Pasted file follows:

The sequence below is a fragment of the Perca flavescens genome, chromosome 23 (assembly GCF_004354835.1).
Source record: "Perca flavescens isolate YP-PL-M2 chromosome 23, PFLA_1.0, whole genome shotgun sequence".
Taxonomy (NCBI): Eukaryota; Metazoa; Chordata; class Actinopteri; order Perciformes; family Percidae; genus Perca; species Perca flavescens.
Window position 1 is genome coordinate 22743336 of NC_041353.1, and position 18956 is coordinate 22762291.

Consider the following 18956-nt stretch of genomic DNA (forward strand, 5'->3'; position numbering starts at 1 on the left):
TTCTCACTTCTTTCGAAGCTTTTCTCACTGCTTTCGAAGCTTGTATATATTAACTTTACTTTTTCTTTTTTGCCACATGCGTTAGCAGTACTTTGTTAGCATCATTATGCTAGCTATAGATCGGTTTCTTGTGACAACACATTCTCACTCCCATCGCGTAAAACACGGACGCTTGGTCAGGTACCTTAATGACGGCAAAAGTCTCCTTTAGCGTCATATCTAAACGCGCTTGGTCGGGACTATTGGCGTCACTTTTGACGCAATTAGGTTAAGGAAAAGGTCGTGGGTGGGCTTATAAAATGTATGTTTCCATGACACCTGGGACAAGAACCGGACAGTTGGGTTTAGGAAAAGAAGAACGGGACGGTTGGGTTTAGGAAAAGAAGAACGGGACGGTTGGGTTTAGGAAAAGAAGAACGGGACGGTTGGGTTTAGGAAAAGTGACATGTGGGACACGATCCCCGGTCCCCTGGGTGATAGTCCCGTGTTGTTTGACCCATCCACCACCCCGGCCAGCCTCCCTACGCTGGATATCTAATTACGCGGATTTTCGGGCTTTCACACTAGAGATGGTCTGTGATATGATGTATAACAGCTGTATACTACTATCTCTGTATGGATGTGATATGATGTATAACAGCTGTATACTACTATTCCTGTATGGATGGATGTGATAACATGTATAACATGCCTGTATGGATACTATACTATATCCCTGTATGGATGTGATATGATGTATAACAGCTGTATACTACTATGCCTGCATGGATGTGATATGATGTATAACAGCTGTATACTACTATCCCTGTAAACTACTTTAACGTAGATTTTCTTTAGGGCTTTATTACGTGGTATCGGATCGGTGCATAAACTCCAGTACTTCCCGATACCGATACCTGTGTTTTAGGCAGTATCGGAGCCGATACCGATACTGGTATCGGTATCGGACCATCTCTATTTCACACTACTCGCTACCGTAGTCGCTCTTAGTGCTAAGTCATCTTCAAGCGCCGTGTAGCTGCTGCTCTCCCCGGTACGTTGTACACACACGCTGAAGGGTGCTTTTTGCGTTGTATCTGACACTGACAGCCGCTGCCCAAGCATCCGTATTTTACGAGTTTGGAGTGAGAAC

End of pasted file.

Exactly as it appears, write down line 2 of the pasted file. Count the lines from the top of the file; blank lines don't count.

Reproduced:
Source record: "Perca flavescens isolate YP-PL-M2 chromosome 23, PFLA_1.0, whole genome shotgun sequence".